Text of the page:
Theodore Hamblin Ltd produced a model that was actually called the 'British Focimeter' which the company could supply in the 1950s alongside imported Zeiss models.
This 1960s (?) model to the left, made and supplied by Hamblin, was known as the 'Self-Illuminating Focimeter' and is typical of the cream colour then in vogue for ophthalmic instruments. Many practitioners cared little for surface appearance however and stuck their own labels over the instrument bearing, perhaps, a reminder of how to use the device, or a note of when it was last calibrated and serviced.
Today focimetry often precedes a patient's eye examination and, in larger practices, may be carried out by an optical assistant.
This Zeiss focimeter was made in West Germany during the Cold War period and used at the Queen Elizabeth II Hospital, Welwyn Garden City. It has a vertically operated lens marking device. Like the earlier Keeler model it is really quite small and would have taken up very little space. A taller instrument might have been more convenient for some operators.
The Topcon focimeter shown on the right, made in Japan, was not used in a practice but in manufacturing industry. This one is set up for contact lens use and was used on the production line at Madden & Layman Ltd until 1993.
The museum also has an example of the American Optical Digital Lensometer, of which this is the promotional brochure. This was an electronic focimeter, originally designed to ensure precision lens manufacture but, by 1977, on offer to retail optometric practices. You may click on the image of the brochure to enlarge it.
A working focimeter in the museum
You'll see that the BOA Museum also uses an old Topcon instrument (Model LM-5) to identify and catalogue the lenses of historical spectacles, many of which were made long before the existence of such an instrument. When one historic frame can look much like another to the untrained eye, a record of the lens power is a very good way of distinguishing between items in an historic collection.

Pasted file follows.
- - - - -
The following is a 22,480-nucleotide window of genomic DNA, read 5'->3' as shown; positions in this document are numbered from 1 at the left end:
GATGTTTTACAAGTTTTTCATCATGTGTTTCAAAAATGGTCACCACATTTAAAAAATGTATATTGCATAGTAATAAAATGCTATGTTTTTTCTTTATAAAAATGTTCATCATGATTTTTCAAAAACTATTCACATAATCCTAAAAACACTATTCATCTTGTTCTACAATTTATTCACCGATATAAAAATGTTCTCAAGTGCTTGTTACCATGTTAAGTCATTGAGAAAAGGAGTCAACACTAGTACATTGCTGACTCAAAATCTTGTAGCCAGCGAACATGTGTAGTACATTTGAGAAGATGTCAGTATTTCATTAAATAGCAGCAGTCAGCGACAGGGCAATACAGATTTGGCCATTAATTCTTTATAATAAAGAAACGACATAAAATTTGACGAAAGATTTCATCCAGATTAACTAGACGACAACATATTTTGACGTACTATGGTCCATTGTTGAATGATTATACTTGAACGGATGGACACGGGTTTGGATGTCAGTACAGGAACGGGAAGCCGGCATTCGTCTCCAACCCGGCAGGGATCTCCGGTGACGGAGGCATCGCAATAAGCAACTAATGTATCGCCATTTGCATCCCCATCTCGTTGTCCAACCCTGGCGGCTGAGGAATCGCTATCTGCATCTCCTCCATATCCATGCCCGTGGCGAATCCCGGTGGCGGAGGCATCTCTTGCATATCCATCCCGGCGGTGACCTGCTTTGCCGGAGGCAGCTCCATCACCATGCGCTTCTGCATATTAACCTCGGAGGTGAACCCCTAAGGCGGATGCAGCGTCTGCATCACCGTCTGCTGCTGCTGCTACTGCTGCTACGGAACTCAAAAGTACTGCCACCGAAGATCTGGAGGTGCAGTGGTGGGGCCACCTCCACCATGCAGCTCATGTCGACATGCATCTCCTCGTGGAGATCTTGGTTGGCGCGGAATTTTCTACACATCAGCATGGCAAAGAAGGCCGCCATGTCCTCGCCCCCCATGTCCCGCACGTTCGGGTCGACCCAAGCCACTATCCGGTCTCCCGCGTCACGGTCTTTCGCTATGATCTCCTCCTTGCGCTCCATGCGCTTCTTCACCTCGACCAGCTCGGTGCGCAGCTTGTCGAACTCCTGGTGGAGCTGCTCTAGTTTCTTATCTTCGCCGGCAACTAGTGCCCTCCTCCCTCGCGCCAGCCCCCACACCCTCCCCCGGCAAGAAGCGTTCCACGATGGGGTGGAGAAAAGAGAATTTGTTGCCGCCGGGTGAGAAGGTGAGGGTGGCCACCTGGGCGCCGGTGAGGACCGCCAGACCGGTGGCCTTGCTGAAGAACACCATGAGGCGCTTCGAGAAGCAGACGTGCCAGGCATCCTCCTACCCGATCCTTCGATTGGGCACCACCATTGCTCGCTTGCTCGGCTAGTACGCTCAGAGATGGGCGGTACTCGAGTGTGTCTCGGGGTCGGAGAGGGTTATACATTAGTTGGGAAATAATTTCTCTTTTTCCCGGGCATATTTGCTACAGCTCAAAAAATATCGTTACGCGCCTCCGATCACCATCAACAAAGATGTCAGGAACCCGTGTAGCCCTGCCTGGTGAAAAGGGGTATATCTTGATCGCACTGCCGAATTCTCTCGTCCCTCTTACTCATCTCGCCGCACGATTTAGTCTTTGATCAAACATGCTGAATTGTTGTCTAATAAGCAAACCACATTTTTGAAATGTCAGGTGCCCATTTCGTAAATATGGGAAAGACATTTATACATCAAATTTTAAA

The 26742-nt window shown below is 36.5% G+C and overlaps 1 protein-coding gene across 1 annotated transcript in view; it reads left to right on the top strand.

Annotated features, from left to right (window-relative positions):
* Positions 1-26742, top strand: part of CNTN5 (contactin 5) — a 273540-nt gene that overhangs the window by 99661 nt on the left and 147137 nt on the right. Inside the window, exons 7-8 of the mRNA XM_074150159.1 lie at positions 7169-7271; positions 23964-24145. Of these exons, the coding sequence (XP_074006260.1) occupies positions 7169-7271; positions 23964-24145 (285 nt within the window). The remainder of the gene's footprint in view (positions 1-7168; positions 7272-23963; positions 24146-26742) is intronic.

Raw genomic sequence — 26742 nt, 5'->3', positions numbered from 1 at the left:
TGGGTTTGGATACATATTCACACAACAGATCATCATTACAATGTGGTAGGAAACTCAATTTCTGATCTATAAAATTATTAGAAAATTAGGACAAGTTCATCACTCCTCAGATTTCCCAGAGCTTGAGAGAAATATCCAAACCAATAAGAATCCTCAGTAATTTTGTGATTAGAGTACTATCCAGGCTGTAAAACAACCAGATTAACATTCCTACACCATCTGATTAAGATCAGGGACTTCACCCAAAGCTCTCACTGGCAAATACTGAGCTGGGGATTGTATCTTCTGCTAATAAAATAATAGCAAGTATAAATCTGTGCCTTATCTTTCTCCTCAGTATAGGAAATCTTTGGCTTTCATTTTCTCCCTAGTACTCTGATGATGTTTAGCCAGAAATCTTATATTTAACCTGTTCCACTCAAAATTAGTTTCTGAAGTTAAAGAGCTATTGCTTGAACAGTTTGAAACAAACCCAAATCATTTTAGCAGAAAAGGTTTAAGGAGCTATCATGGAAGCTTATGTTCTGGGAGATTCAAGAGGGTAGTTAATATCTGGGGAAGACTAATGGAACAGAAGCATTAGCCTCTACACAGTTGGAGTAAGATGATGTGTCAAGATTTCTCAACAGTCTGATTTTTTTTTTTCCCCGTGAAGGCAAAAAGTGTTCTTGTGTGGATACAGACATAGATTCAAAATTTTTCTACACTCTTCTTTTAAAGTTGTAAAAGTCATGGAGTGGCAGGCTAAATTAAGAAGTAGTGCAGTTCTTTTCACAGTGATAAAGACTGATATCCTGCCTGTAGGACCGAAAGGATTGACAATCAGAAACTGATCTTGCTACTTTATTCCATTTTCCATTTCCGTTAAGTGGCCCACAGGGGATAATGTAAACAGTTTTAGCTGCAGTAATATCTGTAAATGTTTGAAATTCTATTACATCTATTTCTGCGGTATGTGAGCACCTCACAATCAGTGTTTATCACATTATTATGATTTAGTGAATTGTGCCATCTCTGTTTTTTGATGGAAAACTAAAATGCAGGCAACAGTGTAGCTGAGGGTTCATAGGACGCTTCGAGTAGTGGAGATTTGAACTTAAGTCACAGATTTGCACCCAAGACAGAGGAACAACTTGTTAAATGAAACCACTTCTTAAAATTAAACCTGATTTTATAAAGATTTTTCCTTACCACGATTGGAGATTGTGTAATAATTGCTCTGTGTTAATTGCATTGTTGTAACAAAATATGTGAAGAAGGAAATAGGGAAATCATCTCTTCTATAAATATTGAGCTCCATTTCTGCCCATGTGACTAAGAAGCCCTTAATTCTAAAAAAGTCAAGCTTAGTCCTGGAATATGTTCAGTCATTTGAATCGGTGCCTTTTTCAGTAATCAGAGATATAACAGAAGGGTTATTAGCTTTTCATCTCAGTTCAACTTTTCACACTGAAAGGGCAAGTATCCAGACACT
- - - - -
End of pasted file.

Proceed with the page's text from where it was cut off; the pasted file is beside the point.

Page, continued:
If you want to know how a focimeter works, we have a cut-away model of a Stearman focimeter that should reveal all. It was previously used for teaching at the City University in London.
Projection focimeters avoid the practitioner having to peer into the instrument or correct an eyepiece to suit his own refractive error.
The first patent was issued in 1922 but this seems never to have been built. The target image was to have been projected onto a frosted glass plate.
This Mark II Projection Focimeter by the Letchworth Optical Instrument Co is believed to have been used in an optometry practice in Potters Bar, Hertfordshire, from around 1953 until 1994, although the particular model seems to have been marketed around 1965, but it certainly gave around thiert years of good service, possibly more.
The French example to the right, by Société des Lunetiers (c.1955-60), has a hooded screen, an 'intermittent' and 'continuous control' switch and a Rotation test button. A green filter setting helped tackle chromatic aberration. The projecting lens and screen ensured better sighting and increased accuracy with less fatigue to the viewer or, if necessary, several simultaneous viewers. The swivelling screen permitted quick measurement of cylindrical lenses.
The view through a focimeter
Here is one of the images from our extensive collection of photographic slides. These are not catalogued at individual level so it just goes to re-emphasise the importance of getting in touch with us if an image you require cannot be sourced elsewhere. We now have the facility to scan these, though of course the quality of the original transparency is sometimes not the greatest.
Many of the slides were produced for lecture purposes at university optometry departments. This one is a case in point and is part of a set of seventeen slides showing what the practitioner views through the eyepiece of a focimeter. The user has placed a toric lens (as dispensed to people with high degrees of astigmatism) on the holding device within the instrument. The target is as yet unaligned. Photographs like these may one day be important evidence of how optometric equipment worked, not least because health and safety concerns mean that we cannot operate our museum pieces and in most cases the wiring has been cut.